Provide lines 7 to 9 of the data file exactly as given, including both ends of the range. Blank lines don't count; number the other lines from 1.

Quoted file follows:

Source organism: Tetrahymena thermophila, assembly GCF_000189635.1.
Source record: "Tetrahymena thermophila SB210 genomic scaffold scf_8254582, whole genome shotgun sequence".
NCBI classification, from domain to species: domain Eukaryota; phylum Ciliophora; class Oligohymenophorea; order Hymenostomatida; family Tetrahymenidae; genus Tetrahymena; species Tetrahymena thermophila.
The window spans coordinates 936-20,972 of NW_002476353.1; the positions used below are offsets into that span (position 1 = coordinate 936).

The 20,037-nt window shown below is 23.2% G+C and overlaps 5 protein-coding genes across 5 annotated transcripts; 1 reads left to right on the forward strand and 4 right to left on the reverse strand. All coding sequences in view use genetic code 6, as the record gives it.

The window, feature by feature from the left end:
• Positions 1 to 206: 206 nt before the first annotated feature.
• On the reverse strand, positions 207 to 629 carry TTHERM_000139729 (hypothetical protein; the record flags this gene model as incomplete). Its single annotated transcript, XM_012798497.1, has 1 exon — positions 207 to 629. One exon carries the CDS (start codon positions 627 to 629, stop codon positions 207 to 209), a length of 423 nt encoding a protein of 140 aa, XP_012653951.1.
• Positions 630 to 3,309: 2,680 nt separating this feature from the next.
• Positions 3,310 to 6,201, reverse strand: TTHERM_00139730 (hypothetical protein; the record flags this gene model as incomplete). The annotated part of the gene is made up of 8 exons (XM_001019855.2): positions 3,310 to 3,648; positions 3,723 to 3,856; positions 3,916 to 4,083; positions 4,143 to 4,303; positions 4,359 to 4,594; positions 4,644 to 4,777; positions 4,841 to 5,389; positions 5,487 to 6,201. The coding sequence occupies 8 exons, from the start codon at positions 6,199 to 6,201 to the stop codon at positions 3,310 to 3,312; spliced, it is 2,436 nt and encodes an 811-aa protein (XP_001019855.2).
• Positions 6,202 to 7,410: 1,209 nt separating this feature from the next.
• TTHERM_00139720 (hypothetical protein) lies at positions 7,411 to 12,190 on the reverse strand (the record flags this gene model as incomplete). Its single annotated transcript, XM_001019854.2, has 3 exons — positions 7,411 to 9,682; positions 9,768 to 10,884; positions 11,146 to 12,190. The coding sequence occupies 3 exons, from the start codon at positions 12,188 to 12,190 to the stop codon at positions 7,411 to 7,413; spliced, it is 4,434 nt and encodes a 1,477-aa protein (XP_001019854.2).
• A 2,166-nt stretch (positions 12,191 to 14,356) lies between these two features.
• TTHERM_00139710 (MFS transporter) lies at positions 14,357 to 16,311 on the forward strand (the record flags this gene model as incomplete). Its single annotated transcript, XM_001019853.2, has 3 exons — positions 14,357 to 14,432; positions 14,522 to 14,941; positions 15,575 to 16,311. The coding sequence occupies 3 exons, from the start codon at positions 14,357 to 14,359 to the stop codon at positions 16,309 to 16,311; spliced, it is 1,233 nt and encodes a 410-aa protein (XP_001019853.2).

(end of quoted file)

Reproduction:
• Positions 1 to 206: 206 nt before the first annotated feature.
• On the reverse strand, positions 207 to 629 carry TTHERM_000139729 (hypothetical protein; the record flags this gene model as incomplete). Its single annotated transcript, XM_012798497.1, has 1 exon — positions 207 to 629. One exon carries the CDS (start codon positions 627 to 629, stop codon positions 207 to 209), a length of 423 nt encoding a protein of 140 aa, XP_012653951.1.
• Positions 630 to 3,309: 2,680 nt separating this feature from the next.